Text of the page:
Paris ISIS attack

ISIS Was Targeting Gay Clubs in Paris for Its Next Attack, Says French Minister

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Could Paris have been another Orlando? French Interior Minister Gérard Collomb says the country’s police have thwarted 12 terrorist attacks since the beginning of the year, including one targeting gay clubs.

According to Collomb, the terrorists were targeting police stations, supermarkets and tourist venues in Paris and several other French cities. He also stated that “On Aug. 22 there was a plan of a violent attack on Parisian nightclubs, in particular gay clubs.”

It’s hard not to compare this ISIS plan to last year’s Orlando massacre. On the night of June 12, 2016, a man who had pledged allegiance to ISIS entered the gay nightclub Pulse armed to the teeth. He killed 49 people and wounded 53 others before the police took him down. That tragedy has touched people in many cities around the world, including those in Paris. Two days later, The Eiffel Tower took the colors of the rainbow flag to pay tribute to Pulse victims.

“This is no surprise,” says Paris’s gay clubs union

We spoke on the phone with Rémi Calmon director of Snegandco, a union of gay bars and clubs in Paris. “Sadly, this is not a surprise,” he told us, adding, “The fact that we and our lifestyle are a target to these people is actually quite obvious.”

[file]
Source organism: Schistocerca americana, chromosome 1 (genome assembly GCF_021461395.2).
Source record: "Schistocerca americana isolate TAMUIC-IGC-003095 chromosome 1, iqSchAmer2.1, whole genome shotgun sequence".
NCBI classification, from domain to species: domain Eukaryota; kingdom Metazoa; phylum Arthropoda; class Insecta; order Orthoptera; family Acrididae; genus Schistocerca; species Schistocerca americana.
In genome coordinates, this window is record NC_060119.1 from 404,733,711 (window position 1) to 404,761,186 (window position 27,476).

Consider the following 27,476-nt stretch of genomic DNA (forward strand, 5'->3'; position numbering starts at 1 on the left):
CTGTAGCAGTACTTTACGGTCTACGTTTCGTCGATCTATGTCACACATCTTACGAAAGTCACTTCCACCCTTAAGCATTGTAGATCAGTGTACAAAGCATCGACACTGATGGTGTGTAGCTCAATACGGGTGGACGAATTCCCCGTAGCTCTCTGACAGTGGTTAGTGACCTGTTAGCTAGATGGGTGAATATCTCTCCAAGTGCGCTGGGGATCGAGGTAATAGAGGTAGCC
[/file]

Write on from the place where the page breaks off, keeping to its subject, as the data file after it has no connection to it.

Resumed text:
On its website, Snegandco gave the following advice to its members:

This announcement reminds us of the need for heightened vigilance and for a better awareness of your employees in every place. Without being paranoid, without alarming the public, you can take a series of measures with your security officer and with the various police services.

The union also acts as advisor on a series of measures taken after the Paris attacks of November 2015 on several bars and the concert venue Le Bataclan.

Calmon observes that there is less vigilance now than right after those November attacks. There are no more backpack searches at the entrance of the clubs, for instance.

He warns that “ignoring the terrorist threat is a major risk.”

 

Featured image of soldiers patrolling Notre Dame Cathedral in Paris by Charles Platiau / Reuters